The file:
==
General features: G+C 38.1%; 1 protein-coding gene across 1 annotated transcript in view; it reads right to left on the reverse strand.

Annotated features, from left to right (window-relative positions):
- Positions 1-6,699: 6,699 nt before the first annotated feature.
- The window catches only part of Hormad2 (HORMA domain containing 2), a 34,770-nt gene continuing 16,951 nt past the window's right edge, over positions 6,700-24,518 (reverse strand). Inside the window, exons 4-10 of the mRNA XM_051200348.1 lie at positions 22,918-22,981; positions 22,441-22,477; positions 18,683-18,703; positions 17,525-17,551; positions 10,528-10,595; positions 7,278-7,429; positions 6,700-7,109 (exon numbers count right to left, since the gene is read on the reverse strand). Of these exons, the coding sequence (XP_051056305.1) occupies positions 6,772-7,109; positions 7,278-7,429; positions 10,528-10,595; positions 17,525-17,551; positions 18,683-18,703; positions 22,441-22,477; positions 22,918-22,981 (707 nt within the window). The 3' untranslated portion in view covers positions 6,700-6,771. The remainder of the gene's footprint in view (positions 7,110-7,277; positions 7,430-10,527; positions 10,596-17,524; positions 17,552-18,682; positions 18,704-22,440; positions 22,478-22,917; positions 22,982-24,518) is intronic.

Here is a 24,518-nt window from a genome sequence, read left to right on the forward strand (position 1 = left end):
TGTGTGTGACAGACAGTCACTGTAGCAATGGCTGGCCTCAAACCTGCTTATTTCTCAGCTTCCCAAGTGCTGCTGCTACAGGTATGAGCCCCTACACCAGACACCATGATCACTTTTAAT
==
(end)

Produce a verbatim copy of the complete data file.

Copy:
General features: G+C 38.1%; 1 protein-coding gene across 1 annotated transcript in view; it reads right to left on the reverse strand.

Annotated features, from left to right (window-relative positions):
- Positions 1-6,699: 6,699 nt before the first annotated feature.
- The window catches only part of Hormad2 (HORMA domain containing 2), a 34,770-nt gene continuing 16,951 nt past the window's right edge, over positions 6,700-24,518 (reverse strand). Inside the window, exons 4-10 of the mRNA XM_051200348.1 lie at positions 22,918-22,981; positions 22,441-22,477; positions 18,683-18,703; positions 17,525-17,551; positions 10,528-10,595; positions 7,278-7,429; positions 6,700-7,109 (exon numbers count right to left, since the gene is read on the reverse strand). Of these exons, the coding sequence (XP_051056305.1) occupies positions 6,772-7,109; positions 7,278-7,429; positions 10,528-10,595; positions 17,525-17,551; positions 18,683-18,703; positions 22,441-22,477; positions 22,918-22,981 (707 nt within the window). The 3' untranslated portion in view covers positions 6,700-6,771. The remainder of the gene's footprint in view (positions 7,110-7,277; positions 7,430-10,527; positions 10,596-17,524; positions 17,552-18,682; positions 18,704-22,440; positions 22,478-22,917; positions 22,982-24,518) is intronic.

Here is a 24,518-nt window from a genome sequence, read left to right on the forward strand (position 1 = left end):
TGTGTGTGACAGACAGTCACTGTAGCAATGGCTGGCCTCAAACCTGCTTATTTCTCAGCTTCCCAAGTGCTGCTGCTACAGGTATGAGCCCCTACACCAGACACCATGATCACTTTTAAT